Born: October 29, 1946;

Died: July 25, 2020.

IT was late 1969. Fleetwood Mac, a band that had been formed just two years previously, was one of the biggest acts in the world. In Europe they outsold the Beatles and the Rolling Stones in terms of record sales and concert tickets, and they consistently did well in readers’ polls.

Peter Green, their guitarist and co-founder, whose death at the age of 73 was reported at the weekend, had established himself as one of the most innovative and soulful guitarists of his generation. The late B.B.King once said of him that he “has the sweetest tone I ever heard. He was the only one who gave me the cold sweats.”

An instrumental single, Albatross, had reached number one in 1968. Their third album, Then Play On, with its classic song, Oh Well, had sold 100,000 copies in America alone.

Come 1969, the band finally felt they were onto something, writes drummer Mick Fleetwood in his memoirs. “All of us were ecstatic about it – all except Peter. Our popularity, our tour schedule and our record sales had the opposite effect on him; they put him into a dark, depressed cocoon of his own making”. Green had already begun talking about leaving before Oh Well became a hit.

Fleetwood relates how Green, who had been regularly taking LSD, became more disillusioned and sensitive, distressed by other people’s sufferings and poverty. At one point he gave £12,000 to charities and wanted the band to live and tour monastically and give all of their profits to charity. He took to wearing kaftans and robes, and a large wooden crucifix. Fleetwood describes Green’s personal problems in 1970 as a “complicated mental illness”.

Green’s departure that February – there was one final episode involving well-off German hippies and a large supply of LSD – meant that he was not part of the Stevie Nicks-Lindsey Buckingham incarnation of Fleetwood Mac, which achieved global success by selling in excess of 45 million copies of their 1977 album, Rumours.

Guitarist Peter Frampton tweeted at the weekend: “Most sadly [we] have lost one of the most tasteful guitar players ever. I have always been a huge admirer of the great Peter Green”.

Bernie Marsden, another noted guitarist, who tweeted a photograph of himself with Green, taken in February, said Green had touched “millions of musicians he touched”. Marsden said his friend’s “talent for guitar playing, vocals and harmonica would have been more than most people could have possibly wished for, and then you add those wonderful songs, original, vibrant, atmospheric, outright psychedelic and much fun to listen to and witness”.

The photograph was taken on the day of a huge show in Green’s honour at the London Palladium, which was hosted by Mick Fleetwood and featured such musicians as David Gilmour, Pete Townshend, Bill Wyman and Noel Gallagher.

Fleetwood said in a statement before the event: “The concert is a celebration of those early blues days where we all began, and it’s important to recognize the profound impact Peter and the early Fleetwood Mac had on the world of music. Peter was my greatest mentor”.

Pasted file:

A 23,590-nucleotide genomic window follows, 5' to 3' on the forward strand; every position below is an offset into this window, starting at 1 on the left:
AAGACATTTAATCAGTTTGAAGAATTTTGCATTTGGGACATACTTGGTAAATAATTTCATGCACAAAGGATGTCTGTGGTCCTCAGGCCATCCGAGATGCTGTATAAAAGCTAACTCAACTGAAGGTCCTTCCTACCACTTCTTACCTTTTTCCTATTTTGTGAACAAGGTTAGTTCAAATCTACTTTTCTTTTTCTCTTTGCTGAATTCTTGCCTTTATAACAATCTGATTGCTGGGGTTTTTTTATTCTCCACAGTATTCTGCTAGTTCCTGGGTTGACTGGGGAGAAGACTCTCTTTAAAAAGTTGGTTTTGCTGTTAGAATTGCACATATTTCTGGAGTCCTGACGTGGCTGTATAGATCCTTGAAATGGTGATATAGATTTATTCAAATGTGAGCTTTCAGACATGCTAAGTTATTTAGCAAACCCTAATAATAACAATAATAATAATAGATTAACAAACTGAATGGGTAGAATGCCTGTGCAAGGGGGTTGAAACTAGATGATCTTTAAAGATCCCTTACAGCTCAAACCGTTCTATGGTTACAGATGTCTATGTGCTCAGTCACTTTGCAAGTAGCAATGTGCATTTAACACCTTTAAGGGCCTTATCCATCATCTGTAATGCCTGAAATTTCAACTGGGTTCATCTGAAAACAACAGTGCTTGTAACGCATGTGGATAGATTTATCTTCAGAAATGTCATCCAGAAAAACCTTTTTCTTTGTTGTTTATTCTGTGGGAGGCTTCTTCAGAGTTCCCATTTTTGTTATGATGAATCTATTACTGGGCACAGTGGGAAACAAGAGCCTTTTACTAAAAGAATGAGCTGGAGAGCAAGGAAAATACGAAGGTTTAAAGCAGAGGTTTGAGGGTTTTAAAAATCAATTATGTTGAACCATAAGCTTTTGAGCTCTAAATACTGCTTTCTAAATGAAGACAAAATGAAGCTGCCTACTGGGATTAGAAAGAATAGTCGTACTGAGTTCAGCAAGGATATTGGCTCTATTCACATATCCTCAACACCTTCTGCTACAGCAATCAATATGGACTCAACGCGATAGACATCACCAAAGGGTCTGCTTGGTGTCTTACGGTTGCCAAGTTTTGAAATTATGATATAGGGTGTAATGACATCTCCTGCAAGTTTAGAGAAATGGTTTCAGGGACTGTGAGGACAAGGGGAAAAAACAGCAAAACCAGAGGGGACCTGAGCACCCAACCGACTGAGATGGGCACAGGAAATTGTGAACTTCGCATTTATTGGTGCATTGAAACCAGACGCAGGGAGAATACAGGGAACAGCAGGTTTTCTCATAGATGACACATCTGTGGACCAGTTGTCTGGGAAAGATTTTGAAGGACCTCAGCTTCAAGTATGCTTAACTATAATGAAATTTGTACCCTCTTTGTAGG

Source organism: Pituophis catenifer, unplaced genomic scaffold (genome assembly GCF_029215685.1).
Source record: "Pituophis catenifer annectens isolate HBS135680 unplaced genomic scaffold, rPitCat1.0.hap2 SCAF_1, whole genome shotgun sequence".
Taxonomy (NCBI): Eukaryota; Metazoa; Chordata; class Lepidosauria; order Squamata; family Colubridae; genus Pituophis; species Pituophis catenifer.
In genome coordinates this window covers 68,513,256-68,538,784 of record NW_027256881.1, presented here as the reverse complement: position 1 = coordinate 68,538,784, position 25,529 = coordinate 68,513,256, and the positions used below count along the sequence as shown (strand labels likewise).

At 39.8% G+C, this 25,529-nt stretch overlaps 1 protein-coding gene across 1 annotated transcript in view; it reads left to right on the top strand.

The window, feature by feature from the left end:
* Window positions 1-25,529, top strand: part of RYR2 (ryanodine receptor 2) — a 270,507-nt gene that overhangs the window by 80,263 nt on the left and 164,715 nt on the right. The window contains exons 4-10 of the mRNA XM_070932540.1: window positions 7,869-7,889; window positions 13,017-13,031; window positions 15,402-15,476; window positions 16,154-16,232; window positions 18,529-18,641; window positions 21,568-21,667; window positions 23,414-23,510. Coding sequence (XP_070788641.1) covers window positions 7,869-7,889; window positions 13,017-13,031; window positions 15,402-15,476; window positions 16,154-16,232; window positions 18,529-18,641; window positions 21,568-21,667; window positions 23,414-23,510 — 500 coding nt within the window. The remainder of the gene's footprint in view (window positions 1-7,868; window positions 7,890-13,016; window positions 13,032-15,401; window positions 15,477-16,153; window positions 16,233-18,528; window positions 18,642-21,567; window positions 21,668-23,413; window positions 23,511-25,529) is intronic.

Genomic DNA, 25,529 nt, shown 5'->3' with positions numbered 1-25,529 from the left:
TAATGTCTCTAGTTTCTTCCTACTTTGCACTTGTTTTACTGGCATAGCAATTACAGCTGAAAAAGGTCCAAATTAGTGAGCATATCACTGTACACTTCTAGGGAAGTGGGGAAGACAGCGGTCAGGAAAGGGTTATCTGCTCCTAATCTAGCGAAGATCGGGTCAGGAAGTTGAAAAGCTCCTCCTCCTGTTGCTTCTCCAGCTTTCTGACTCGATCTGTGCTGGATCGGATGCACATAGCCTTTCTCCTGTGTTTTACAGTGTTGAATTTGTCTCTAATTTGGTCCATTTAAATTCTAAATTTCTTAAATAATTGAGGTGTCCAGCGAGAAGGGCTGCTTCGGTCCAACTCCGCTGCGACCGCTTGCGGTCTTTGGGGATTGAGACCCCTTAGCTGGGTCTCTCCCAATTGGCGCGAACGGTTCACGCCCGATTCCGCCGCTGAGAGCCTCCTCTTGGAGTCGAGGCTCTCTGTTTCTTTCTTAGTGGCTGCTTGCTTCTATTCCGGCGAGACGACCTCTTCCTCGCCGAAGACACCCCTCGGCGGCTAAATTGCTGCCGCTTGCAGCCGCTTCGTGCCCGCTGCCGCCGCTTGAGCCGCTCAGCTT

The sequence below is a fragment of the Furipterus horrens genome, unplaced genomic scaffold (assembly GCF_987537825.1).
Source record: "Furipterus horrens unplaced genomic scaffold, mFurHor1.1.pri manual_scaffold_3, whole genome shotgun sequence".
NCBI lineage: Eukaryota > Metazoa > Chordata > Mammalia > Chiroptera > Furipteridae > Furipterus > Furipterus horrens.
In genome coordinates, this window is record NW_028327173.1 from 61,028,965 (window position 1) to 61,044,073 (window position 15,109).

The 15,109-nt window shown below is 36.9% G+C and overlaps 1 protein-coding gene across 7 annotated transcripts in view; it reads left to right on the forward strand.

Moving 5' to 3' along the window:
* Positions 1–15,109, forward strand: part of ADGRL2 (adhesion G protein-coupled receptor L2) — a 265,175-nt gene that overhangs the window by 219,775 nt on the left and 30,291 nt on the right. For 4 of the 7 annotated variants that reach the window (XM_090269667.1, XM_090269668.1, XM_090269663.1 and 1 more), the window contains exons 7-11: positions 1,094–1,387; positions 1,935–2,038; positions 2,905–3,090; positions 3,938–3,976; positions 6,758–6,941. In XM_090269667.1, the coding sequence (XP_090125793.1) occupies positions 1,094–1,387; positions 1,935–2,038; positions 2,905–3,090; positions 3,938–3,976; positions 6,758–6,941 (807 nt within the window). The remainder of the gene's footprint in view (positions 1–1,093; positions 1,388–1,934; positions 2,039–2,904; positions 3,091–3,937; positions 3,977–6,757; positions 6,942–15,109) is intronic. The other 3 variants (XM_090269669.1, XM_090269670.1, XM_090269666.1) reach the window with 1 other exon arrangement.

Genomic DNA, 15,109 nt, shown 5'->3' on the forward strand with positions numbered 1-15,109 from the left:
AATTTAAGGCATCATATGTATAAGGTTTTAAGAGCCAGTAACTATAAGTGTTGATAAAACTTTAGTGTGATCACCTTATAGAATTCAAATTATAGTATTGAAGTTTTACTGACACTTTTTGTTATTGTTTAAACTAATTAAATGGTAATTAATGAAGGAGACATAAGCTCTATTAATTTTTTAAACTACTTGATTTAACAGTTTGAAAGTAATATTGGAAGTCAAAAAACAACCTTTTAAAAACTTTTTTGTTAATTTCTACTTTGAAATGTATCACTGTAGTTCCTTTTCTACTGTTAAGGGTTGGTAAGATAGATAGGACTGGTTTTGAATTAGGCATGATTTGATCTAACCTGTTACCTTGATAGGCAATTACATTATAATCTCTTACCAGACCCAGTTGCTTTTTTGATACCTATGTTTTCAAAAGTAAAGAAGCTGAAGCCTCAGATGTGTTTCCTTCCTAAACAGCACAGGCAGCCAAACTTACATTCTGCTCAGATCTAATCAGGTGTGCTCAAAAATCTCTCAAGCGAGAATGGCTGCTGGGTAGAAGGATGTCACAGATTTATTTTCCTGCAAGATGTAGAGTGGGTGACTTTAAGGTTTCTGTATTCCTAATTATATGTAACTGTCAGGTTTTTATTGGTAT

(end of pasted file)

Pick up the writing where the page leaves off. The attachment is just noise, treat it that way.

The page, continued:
Peter Allen Greenbaum was born into a working-class Jewish family in Bethnal Green, London, in October 1946. He did various jobs, including butcher and furniture polisher, but he was a guitar enthusiast from an early age and by the time he was 15 he was playing professionally.

In 1965 he briefly replaced Eric Clapton in a renowned group, John Mayall’s Bluesbreakers, and the following year he became a full-time member of the band upon Clapton’s departure. In1967 he put together a band of his own, with Fleetwood, guitarist Jeremy Spencer and bassist John Brunning, who quickly gave way to John McVie (who, like Fleetwood, had also been in the Bluesbreakers). The new band was named Fleetwood Mac after the rhythm section.

Green and Fleetwood had also been part of another group, Shotgun Express, that had Rod Stewart as vocalist, and it was during that time that Green’s prodigious guitar skills led to him being christened the ‘Green God’, just as graffiti across London had referred to Clapton as ‘God’. Mick Fleetwood said Green was “the most brilliant musician I have ever played with. When he was well, he was on a par with a genius like Miles Davis”.

One of Fleetwood Mac’s early fans was the pianist and singer Christine Perfect. Recalling those days in an interview in 2017, she watched Fleetwood Mac play in “small, sweaty clubs” and was struck by what she recalls as “their phenomenal ... kick-ass chemistry”. Mick and John were a force to be reckoned with, and you had little Jeremy Spencer playing slide .... [and] Peter Green, who was like Jesus, playing out-of-this-world guitar”.

Perfect married McVie in 1968. Two years later, as Christine McVie, she became a full member of the band.

Green was confined in a mental hospital in 1977 after an incident involving his manager. He was released later that same year, and married Jane Samuels in 1978. They had a daughter, Rosebud, and divorced the following year. Green also has a son, Liam Firlej.

He had a sporadic career as a solo and session guitarist, releasing some half-dozen solo albums. He left the music scene in the mid-1980s but returned with the Peter Green Splinter Group in 1997.

The band he had formed in 1967 went on to experience many ups and downs, and several changes in personnel, before, with Fleetwood, the McVies, Buckingham and Nicks, it found commercial success in the mid-1970s.

In 1998, Green was on stage as the group was inducted into the Rock and Roll Hall of Fame. Fleetwood thanked Green for forming the band. He added: “He left us with a stage that was to continue until today. Lunacy, heartache, happiness, unhappiness and, thank God, a sense of healing, has come to all of us up here on the stage”.